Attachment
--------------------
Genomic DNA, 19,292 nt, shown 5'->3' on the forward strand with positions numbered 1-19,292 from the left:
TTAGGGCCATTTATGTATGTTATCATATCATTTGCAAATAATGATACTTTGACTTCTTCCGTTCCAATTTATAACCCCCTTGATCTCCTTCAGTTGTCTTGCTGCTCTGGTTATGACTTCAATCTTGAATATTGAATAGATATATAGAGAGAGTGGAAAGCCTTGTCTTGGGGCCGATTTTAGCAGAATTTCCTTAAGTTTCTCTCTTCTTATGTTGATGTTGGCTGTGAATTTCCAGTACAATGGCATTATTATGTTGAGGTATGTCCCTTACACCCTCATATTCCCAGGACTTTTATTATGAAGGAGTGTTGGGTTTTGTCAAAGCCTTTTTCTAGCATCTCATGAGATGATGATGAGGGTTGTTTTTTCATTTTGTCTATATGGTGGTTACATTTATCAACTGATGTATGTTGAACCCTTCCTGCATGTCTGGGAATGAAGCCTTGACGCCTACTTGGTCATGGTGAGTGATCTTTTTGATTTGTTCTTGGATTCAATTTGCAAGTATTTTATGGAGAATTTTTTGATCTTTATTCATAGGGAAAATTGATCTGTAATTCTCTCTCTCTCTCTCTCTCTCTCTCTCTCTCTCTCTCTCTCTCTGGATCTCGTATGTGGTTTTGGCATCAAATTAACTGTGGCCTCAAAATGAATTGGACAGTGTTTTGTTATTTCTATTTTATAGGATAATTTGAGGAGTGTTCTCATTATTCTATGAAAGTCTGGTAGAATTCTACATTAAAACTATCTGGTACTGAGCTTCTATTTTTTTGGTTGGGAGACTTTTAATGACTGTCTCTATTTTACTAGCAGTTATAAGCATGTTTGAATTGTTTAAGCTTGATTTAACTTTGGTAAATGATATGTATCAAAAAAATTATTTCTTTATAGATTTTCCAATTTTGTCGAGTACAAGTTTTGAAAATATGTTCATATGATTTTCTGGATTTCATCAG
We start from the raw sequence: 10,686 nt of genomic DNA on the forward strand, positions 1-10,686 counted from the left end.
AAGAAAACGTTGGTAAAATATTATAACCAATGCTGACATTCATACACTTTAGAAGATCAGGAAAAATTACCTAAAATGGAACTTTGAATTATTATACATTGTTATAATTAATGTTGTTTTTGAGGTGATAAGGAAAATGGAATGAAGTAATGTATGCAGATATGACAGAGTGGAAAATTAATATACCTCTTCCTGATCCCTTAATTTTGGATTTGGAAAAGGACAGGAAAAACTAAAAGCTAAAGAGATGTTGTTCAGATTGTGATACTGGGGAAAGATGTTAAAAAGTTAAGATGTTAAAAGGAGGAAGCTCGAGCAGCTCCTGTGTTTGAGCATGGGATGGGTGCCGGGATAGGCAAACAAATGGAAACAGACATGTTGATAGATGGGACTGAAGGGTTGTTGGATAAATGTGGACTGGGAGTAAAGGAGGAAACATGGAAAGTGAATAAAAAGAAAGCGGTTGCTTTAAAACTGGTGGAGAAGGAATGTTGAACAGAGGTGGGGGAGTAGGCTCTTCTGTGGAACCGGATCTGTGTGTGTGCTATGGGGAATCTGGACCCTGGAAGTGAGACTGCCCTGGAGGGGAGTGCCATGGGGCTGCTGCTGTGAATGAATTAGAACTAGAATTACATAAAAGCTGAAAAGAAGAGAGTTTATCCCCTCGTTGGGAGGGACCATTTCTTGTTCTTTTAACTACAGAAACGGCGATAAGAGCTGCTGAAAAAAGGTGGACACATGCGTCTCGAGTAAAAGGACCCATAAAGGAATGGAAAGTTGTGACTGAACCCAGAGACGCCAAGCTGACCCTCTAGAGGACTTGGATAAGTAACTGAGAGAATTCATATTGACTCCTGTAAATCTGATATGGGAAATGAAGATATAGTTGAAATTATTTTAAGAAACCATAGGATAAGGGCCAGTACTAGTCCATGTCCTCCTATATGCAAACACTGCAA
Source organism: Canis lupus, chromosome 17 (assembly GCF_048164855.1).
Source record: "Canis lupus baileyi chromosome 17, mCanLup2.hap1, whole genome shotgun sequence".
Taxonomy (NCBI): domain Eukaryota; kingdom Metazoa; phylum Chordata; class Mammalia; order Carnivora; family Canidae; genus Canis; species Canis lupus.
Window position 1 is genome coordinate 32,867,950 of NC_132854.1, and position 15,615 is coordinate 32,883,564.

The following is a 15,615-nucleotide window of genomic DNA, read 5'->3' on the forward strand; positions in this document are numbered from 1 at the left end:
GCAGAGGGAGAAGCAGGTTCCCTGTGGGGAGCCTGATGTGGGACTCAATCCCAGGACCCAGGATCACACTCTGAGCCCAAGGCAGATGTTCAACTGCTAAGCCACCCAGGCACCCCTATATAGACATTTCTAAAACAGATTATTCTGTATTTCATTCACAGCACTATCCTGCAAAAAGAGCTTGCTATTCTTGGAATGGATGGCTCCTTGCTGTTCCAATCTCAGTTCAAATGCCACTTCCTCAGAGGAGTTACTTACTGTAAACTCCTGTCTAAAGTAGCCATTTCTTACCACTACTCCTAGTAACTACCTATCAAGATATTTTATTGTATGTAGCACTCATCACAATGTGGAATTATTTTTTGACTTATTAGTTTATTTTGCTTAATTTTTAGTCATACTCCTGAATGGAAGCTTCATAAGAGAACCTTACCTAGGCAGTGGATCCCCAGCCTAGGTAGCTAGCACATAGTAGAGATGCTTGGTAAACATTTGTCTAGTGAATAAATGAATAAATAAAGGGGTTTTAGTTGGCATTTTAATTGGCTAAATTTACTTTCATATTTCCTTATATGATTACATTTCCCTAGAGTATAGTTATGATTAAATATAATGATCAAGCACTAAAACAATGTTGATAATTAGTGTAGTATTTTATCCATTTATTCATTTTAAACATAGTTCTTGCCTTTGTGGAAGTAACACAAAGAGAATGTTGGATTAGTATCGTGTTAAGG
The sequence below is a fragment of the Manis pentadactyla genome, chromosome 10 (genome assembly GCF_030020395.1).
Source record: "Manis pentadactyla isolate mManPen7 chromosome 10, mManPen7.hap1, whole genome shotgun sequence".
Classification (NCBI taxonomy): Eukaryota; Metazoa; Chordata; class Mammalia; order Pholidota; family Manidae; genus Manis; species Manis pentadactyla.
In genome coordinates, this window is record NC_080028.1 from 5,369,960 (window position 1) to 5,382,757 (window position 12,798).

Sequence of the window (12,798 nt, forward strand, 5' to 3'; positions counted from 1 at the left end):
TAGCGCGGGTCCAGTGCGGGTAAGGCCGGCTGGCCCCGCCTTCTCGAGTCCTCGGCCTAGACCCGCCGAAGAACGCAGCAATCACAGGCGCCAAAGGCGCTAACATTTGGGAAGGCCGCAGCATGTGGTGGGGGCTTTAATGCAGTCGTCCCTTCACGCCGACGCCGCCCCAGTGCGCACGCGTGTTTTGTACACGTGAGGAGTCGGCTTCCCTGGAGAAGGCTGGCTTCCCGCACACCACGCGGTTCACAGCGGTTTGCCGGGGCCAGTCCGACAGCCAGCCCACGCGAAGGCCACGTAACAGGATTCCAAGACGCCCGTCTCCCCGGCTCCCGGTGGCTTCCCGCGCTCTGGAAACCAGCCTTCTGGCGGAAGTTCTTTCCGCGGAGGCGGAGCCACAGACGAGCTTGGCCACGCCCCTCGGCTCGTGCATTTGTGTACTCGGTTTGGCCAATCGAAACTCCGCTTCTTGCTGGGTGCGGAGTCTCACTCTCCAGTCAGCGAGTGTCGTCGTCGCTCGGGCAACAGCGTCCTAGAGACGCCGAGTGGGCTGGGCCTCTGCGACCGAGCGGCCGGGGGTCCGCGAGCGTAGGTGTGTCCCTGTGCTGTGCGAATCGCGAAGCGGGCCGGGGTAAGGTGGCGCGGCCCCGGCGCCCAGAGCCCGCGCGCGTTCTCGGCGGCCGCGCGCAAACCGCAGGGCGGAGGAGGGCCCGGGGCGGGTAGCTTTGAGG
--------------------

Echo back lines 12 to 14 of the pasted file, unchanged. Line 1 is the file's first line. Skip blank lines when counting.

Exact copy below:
Source record: "Manis pentadactyla isolate mManPen7 chromosome 10, mManPen7.hap1, whole genome shotgun sequence".
Classification (NCBI taxonomy): Eukaryota; Metazoa; Chordata; class Mammalia; order Pholidota; family Manidae; genus Manis; species Manis pentadactyla.
In genome coordinates, this window is record NC_080028.1 from 5,369,960 (window position 1) to 5,382,757 (window position 12,798).